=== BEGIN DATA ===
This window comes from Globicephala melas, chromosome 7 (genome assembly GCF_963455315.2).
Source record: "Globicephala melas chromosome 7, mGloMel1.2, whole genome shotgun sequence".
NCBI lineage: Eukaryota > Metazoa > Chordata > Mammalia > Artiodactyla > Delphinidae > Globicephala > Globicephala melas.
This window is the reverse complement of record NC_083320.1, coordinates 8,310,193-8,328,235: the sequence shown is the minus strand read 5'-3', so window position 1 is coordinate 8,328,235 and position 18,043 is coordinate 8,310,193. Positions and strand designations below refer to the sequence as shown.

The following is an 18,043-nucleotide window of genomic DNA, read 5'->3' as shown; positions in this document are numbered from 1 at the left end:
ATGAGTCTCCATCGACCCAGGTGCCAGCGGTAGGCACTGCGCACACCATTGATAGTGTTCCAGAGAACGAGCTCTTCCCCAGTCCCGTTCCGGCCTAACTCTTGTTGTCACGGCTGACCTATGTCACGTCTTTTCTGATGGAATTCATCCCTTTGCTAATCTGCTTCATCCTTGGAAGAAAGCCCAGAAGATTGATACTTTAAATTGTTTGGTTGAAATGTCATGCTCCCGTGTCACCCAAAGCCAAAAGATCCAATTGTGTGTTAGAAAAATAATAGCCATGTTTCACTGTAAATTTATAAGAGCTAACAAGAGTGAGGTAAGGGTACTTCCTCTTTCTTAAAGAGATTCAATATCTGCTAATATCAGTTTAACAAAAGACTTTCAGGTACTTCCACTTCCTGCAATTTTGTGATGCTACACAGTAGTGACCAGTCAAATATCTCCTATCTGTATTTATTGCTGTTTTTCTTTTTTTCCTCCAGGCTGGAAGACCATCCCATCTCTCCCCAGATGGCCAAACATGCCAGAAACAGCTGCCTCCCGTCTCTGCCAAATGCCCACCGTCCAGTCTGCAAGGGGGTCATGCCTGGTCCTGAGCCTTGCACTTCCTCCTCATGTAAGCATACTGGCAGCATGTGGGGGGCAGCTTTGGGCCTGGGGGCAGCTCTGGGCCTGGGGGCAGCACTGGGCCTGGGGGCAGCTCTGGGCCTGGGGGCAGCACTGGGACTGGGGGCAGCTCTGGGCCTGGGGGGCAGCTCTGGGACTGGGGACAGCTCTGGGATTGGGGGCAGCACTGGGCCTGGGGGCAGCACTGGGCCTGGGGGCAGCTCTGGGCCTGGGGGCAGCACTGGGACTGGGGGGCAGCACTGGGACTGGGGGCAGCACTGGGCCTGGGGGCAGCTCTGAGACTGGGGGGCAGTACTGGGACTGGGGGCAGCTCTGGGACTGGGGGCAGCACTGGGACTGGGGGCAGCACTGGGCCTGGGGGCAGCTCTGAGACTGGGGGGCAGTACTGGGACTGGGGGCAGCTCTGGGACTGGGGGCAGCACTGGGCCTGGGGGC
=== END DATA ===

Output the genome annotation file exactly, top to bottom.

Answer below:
This window comes from Globicephala melas, chromosome 7 (genome assembly GCF_963455315.2).
Source record: "Globicephala melas chromosome 7, mGloMel1.2, whole genome shotgun sequence".
NCBI lineage: Eukaryota > Metazoa > Chordata > Mammalia > Artiodactyla > Delphinidae > Globicephala > Globicephala melas.
This window is the reverse complement of record NC_083320.1, coordinates 8,310,193-8,328,235: the sequence shown is the minus strand read 5'-3', so window position 1 is coordinate 8,328,235 and position 18,043 is coordinate 8,310,193. Positions and strand designations below refer to the sequence as shown.

The following is an 18,043-nucleotide window of genomic DNA, read 5'->3' as shown; positions in this document are numbered from 1 at the left end:
ATGAGTCTCCATCGACCCAGGTGCCAGCGGTAGGCACTGCGCACACCATTGATAGTGTTCCAGAGAACGAGCTCTTCCCCAGTCCCGTTCCGGCCTAACTCTTGTTGTCACGGCTGACCTATGTCACGTCTTTTCTGATGGAATTCATCCCTTTGCTAATCTGCTTCATCCTTGGAAGAAAGCCCAGAAGATTGATACTTTAAATTGTTTGGTTGAAATGTCATGCTCCCGTGTCACCCAAAGCCAAAAGATCCAATTGTGTGTTAGAAAAATAATAGCCATGTTTCACTGTAAATTTATAAGAGCTAACAAGAGTGAGGTAAGGGTACTTCCTCTTTCTTAAAGAGATTCAATATCTGCTAATATCAGTTTAACAAAAGACTTTCAGGTACTTCCACTTCCTGCAATTTTGTGATGCTACACAGTAGTGACCAGTCAAATATCTCCTATCTGTATTTATTGCTGTTTTTCTTTTTTTCCTCCAGGCTGGAAGACCATCCCATCTCTCCCCAGATGGCCAAACATGCCAGAAACAGCTGCCTCCCGTCTCTGCCAAATGCCCACCGTCCAGTCTGCAAGGGGGTCATGCCTGGTCCTGAGCCTTGCACTTCCTCCTCATGTAAGCATACTGGCAGCATGTGGGGGGCAGCTTTGGGCCTGGGGGCAGCTCTGGGCCTGGGGGCAGCACTGGGCCTGGGGGCAGCTCTGGGCCTGGGGGCAGCACTGGGACTGGGGGCAGCTCTGGGCCTGGGGGGCAGCTCTGGGACTGGGGACAGCTCTGGGATTGGGGGCAGCACTGGGCCTGGGGGCAGCACTGGGCCTGGGGGCAGCTCTGGGCCTGGGGGCAGCACTGGGACTGGGGGGCAGCACTGGGACTGGGGGCAGCACTGGGCCTGGGGGCAGCTCTGAGACTGGGGGGCAGTACTGGGACTGGGGGCAGCTCTGGGACTGGGGGCAGCACTGGGACTGGGGGCAGCACTGGGCCTGGGGGCAGCTCTGAGACTGGGGGGCAGTACTGGGACTGGGGGCAGCTCTGGGACTGGGGGCAGCACTGGGCCTGGGGGC